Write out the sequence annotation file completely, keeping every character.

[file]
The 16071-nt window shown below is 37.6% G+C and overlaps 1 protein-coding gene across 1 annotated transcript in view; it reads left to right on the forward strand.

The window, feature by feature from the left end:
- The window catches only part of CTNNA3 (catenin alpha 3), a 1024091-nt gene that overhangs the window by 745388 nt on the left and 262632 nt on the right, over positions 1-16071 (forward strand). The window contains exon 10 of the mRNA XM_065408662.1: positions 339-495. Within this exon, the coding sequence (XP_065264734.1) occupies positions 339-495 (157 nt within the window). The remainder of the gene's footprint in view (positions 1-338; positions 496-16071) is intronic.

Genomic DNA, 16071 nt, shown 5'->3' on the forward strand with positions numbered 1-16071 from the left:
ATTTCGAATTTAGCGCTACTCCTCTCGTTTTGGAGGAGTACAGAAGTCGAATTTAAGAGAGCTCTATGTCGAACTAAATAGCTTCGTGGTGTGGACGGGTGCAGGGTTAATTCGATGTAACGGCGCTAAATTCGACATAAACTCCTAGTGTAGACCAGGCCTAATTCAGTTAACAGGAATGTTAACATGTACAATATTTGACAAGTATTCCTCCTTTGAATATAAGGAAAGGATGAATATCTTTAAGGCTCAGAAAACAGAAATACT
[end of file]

The 16071-nt window shown below is 37.6% G+C and overlaps 1 protein-coding gene across 1 annotated transcript in view; it reads left to right on the forward strand.

The window, feature by feature from the left end:
- The window catches only part of CTNNA3 (catenin alpha 3), a 1024091-nt gene that overhangs the window by 745388 nt on the left and 262632 nt on the right, over positions 1-16071 (forward strand). The window contains exon 10 of the mRNA XM_065408662.1: positions 339-495. Within this exon, the coding sequence (XP_065264734.1) occupies positions 339-495 (157 nt within the window). The remainder of the gene's footprint in view (positions 1-338; positions 496-16071) is intronic.

Genomic DNA, 16071 nt, shown 5'->3' on the forward strand with positions numbered 1-16071 from the left:
ATTTCGAATTTAGCGCTACTCCTCTCGTTTTGGAGGAGTACAGAAGTCGAATTTAAGAGAGCTCTATGTCGAACTAAATAGCTTCGTGGTGTGGACGGGTGCAGGGTTAATTCGATGTAACGGCGCTAAATTCGACATAAACTCCTAGTGTAGACCAGGCCTAATTCAGTTAACAGGAATGTTAACATGTACAATATTTGACAAGTATTCCTCCTTTGAATATAAGGAAAGGATGAATATCTTTAAGGCTCAGAAAACAGAAATACT